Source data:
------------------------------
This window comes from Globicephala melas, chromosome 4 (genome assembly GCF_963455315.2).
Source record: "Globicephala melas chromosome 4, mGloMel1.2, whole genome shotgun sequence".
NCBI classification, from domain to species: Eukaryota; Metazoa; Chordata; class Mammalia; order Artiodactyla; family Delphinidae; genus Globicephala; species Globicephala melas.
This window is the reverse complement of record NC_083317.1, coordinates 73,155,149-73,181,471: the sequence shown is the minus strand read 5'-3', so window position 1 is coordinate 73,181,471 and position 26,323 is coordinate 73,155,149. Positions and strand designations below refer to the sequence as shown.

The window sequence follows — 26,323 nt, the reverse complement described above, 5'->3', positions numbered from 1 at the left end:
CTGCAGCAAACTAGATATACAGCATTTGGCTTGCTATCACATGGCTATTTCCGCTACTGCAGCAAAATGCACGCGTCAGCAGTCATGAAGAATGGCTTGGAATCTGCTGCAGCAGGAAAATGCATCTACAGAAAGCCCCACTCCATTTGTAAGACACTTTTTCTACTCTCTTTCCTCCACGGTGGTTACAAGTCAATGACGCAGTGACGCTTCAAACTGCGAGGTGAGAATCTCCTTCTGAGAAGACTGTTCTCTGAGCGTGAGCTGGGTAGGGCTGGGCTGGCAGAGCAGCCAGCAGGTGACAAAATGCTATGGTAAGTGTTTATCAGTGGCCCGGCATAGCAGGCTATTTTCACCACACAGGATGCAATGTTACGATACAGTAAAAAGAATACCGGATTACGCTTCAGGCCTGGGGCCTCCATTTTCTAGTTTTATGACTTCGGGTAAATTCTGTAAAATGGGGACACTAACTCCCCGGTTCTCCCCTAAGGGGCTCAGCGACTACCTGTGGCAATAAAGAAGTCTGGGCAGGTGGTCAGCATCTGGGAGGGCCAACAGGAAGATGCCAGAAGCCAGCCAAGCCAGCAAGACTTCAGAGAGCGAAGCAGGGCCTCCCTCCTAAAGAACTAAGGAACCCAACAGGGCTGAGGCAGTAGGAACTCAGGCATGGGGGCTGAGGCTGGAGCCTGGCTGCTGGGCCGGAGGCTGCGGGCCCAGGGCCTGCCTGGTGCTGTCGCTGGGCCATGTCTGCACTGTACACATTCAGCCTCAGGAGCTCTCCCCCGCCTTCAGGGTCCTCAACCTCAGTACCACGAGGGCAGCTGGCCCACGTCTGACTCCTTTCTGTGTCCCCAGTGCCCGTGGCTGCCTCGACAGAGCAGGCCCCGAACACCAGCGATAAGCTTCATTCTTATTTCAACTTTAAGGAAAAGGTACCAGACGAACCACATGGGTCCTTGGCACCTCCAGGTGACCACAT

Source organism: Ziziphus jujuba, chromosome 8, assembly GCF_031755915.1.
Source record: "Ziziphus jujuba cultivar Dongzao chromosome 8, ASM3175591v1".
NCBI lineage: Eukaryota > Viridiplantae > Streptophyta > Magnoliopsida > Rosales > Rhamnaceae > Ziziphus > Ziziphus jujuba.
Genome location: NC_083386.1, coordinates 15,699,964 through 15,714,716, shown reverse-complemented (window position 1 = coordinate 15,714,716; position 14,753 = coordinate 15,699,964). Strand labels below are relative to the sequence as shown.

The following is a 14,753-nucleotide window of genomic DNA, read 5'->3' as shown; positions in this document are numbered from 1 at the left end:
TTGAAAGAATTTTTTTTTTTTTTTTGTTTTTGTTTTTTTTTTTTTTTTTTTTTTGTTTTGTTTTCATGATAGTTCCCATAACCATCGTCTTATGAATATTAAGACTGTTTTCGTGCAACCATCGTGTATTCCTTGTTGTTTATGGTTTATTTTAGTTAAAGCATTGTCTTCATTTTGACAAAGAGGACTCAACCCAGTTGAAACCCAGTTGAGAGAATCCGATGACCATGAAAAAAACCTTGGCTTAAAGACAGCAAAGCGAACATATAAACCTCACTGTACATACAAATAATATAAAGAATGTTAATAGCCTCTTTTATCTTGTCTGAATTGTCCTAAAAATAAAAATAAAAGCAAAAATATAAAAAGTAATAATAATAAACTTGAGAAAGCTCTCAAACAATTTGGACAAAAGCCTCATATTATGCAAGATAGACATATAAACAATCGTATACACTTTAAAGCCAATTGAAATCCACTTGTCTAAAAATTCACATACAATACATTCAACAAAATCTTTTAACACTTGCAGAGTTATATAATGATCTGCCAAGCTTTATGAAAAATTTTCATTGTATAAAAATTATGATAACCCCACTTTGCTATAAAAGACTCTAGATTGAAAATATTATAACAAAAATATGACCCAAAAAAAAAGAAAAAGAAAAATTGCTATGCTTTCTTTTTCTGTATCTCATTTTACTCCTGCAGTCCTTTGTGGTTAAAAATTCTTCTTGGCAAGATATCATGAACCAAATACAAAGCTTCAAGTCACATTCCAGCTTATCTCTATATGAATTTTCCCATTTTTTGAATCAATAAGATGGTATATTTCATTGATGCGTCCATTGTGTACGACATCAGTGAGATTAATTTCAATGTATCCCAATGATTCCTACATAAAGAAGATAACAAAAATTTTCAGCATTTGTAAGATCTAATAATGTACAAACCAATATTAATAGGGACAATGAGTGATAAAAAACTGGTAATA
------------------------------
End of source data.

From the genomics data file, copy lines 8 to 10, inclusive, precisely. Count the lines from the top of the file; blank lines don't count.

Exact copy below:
Source record: "Ziziphus jujuba cultivar Dongzao chromosome 8, ASM3175591v1".
NCBI lineage: Eukaryota > Viridiplantae > Streptophyta > Magnoliopsida > Rosales > Rhamnaceae > Ziziphus > Ziziphus jujuba.
Genome location: NC_083386.1, coordinates 15,699,964 through 15,714,716, shown reverse-complemented (window position 1 = coordinate 15,714,716; position 14,753 = coordinate 15,699,964). Strand labels below are relative to the sequence as shown.